UVA Law student is first to announce in 2023 Albemarle Supervisor elections
A small group gathered on the steps of the Albemarle County Office Building Saturday afternoon to support the first candidate to make a formal announcement to run for the Board of Supervisors.
“My name is Mike Pruitt, and I’m a Democrat running for the Albemarle Board of Supervisors to represent the Scottsville District,” said Mike Pruitt.
Pruitt grew up in a small town in Anderson County, South Carolina he said was about an hour away from a city where people could find work. A former mill had closed, leaving no major industry.
“As I got older, I realized that this wasn’t a place I could stay,” Pruitt said. “Decades of disinvestment meant that there were no opportunities and growing up in the 90’s as a kid like me, I didn’t always feel the most welcome.”
Localities in Virginia have the ability to institute a new way of casting ballots whose proponents say would encourage more people to vote and run for office. But Albemarle’s new registrar told the Board of Supervisors earlier this month that more time is needed to implement ranked choice ballots.
“There are significant unresolved technical and legal issues that affect the implementation of ranked choice voting in 2023 elections,” said Lauren Eddy, Albemarle’s Director of Elections.
It’s been a week now since Election 2022 and as of publication of this article on Information Charlottesville, there are 356 days until the next one. It’s perhaps a bit premature to look that far ahead, but annual elections are the way. This past year there was only one race across most of the Fifth District, but next year will be a lot busier for local and state seats. Here’s a quick overview of what to expect:
Tomorrow the Albemarle Board of Supervisors will discuss what the Electoral Board might need if a directive was given to adopt an alternative method of selecting candidates. Earlier this month, Delegate Sally Hudson (D-57) briefed the elected officials with control over elections policy on what’s known as ranked choice voting.
“Ranked choice voting is an election reform that is now being adopted across the country, both coasts and everywhere in between,” Hudson said.
Throneburg only won in Albemarle County, Charlottesville, and Danville. Nearly 87 percent of voters in Charlottesville cast a ballot for Throneburg, compared with 66.1 percent in Albemarle, and 53.2 percent in Danville.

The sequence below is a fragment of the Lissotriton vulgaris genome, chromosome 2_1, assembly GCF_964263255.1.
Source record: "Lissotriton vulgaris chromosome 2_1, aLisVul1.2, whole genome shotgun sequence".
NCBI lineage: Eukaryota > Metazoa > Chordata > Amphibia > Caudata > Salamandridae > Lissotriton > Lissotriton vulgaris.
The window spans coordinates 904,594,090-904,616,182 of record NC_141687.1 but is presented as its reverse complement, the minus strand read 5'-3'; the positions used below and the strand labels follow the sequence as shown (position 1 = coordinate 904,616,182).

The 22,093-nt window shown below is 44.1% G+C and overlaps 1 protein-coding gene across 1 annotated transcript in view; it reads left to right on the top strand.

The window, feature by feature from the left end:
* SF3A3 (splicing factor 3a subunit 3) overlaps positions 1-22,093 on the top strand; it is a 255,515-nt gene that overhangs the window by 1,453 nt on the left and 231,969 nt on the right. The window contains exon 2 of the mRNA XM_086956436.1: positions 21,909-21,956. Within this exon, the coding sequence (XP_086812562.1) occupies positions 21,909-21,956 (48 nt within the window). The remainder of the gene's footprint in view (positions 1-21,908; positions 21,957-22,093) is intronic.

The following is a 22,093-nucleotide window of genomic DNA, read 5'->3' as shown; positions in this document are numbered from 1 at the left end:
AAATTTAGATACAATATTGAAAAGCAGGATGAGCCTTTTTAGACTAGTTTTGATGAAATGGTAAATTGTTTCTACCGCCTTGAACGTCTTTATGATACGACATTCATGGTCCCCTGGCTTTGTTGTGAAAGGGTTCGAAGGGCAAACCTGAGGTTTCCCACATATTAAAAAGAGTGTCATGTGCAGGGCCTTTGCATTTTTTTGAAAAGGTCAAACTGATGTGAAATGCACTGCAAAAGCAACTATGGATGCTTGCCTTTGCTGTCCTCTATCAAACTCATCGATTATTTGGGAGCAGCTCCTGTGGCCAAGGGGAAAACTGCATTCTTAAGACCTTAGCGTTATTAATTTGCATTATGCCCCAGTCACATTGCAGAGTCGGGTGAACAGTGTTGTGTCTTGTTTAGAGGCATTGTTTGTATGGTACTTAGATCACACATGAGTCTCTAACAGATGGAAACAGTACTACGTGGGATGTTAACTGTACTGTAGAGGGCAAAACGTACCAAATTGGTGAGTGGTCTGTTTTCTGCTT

Now that she’s announced a candidacy for the 55th District in the House of Delegates, Albemarle Supervisor Donna Price has announced she will not seek a second term representing the Scottsville Magisterial District. She made a Facebook post on Saturday.
“I will continue to dedicate my service to the County through the end of my term, be it January 2024 (the natural end of my four year term), or January 2023 (should there be a House of Delegates election this year and I am elected to commence service with that body at that time,” Price wrote.
The redistricting process in Albemarle County got underway last night with an information session on how it will work out. Guidelines require magisterial districts to be contained with Virginia’s legislative and Congressional lines. Under the new maps approved in late December by the Virginia Supreme Court, Albemarle falls entirely within the new 11th Senate District.
“Albemarle County falls into two different Virginia House of Delegates districts, the 54th which is basically the urban ring around the city of Charlottesville and then the 55th which is the majority of the county,” said Anthony Bessette, the Senior Assistant County Attorney.
Ned Gallaway has announced he will seek a second term to represent the Rio District on the Albemarle Board of Supervisors. Gallaway was first elected in 2017 as a Democrat after running unopposed.
“Four years ago when I ran, I said that my priorities would be public education, public safety and economic development and I feel that after four budgets and many votes that I have stayed true or focused on those priorities,” Gallaway said.
Albemarle Supervisor Diantha McKeel took to the steps of the county office building in downtown Charlottesville Tuesday morning to announce her campaign to seek a third term representing the Jack Jouett District on the Board of Supervisors.
“Four years ago I promised collaborative work in regional partnerships to strengthen business retention and expansion to create mid-level job opportunities,” McKeel said. “To integrate land use and multimodal transportation improvements, strengthen our investment in public safety services, expand affordable housing, and create a community resiliency plan to addres the damaging impacts from climate change.”